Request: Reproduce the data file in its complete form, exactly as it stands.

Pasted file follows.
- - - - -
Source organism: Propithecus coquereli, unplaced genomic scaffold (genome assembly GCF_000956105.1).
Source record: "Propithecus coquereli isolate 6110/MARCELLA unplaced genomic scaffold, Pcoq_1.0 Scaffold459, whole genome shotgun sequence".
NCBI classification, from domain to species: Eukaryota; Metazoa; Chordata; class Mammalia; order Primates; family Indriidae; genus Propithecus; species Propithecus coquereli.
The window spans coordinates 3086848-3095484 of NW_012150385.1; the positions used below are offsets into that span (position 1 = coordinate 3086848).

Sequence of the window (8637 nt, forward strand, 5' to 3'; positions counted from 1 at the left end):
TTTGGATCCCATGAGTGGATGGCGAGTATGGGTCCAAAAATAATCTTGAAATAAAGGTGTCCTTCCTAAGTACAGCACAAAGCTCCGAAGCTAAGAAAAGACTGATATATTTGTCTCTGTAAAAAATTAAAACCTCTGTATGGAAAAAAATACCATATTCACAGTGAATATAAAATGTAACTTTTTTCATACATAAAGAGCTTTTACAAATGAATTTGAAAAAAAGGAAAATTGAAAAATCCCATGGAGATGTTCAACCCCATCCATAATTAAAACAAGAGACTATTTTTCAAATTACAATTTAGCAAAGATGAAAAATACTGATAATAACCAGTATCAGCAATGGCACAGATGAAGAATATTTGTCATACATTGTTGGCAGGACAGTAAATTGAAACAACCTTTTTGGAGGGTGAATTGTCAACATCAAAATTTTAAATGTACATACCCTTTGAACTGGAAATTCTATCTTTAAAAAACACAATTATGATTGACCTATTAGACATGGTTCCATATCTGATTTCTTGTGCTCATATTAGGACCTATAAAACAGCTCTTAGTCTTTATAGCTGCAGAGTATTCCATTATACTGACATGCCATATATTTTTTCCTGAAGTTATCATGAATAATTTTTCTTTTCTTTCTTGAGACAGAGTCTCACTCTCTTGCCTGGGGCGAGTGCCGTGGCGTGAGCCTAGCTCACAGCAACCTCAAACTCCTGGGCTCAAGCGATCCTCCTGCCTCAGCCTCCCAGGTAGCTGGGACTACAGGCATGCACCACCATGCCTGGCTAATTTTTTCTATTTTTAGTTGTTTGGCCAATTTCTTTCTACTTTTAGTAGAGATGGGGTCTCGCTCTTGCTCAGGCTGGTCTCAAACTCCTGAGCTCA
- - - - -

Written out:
Source organism: Propithecus coquereli, unplaced genomic scaffold (genome assembly GCF_000956105.1).
Source record: "Propithecus coquereli isolate 6110/MARCELLA unplaced genomic scaffold, Pcoq_1.0 Scaffold459, whole genome shotgun sequence".
NCBI classification, from domain to species: Eukaryota; Metazoa; Chordata; class Mammalia; order Primates; family Indriidae; genus Propithecus; species Propithecus coquereli.
The window spans coordinates 3086848-3095484 of NW_012150385.1; the positions used below are offsets into that span (position 1 = coordinate 3086848).

Sequence of the window (8637 nt, forward strand, 5' to 3'; positions counted from 1 at the left end):
TTTGGATCCCATGAGTGGATGGCGAGTATGGGTCCAAAAATAATCTTGAAATAAAGGTGTCCTTCCTAAGTACAGCACAAAGCTCCGAAGCTAAGAAAAGACTGATATATTTGTCTCTGTAAAAAATTAAAACCTCTGTATGGAAAAAAATACCATATTCACAGTGAATATAAAATGTAACTTTTTTCATACATAAAGAGCTTTTACAAATGAATTTGAAAAAAAGGAAAATTGAAAAATCCCATGGAGATGTTCAACCCCATCCATAATTAAAACAAGAGACTATTTTTCAAATTACAATTTAGCAAAGATGAAAAATACTGATAATAACCAGTATCAGCAATGGCACAGATGAAGAATATTTGTCATACATTGTTGGCAGGACAGTAAATTGAAACAACCTTTTTGGAGGGTGAATTGTCAACATCAAAATTTTAAATGTACATACCCTTTGAACTGGAAATTCTATCTTTAAAAAACACAATTATGATTGACCTATTAGACATGGTTCCATATCTGATTTCTTGTGCTCATATTAGGACCTATAAAACAGCTCTTAGTCTTTATAGCTGCAGAGTATTCCATTATACTGACATGCCATATATTTTTTCCTGAAGTTATCATGAATAATTTTTCTTTTCTTTCTTGAGACAGAGTCTCACTCTCTTGCCTGGGGCGAGTGCCGTGGCGTGAGCCTAGCTCACAGCAACCTCAAACTCCTGGGCTCAAGCGATCCTCCTGCCTCAGCCTCCCAGGTAGCTGGGACTACAGGCATGCACCACCATGCCTGGCTAATTTTTTCTATTTTTAGTTGTTTGGCCAATTTCTTTCTACTTTTAGTAGAGATGGGGTCTCGCTCTTGCTCAGGCTGGTCTCAAACTCCTGAGCTCA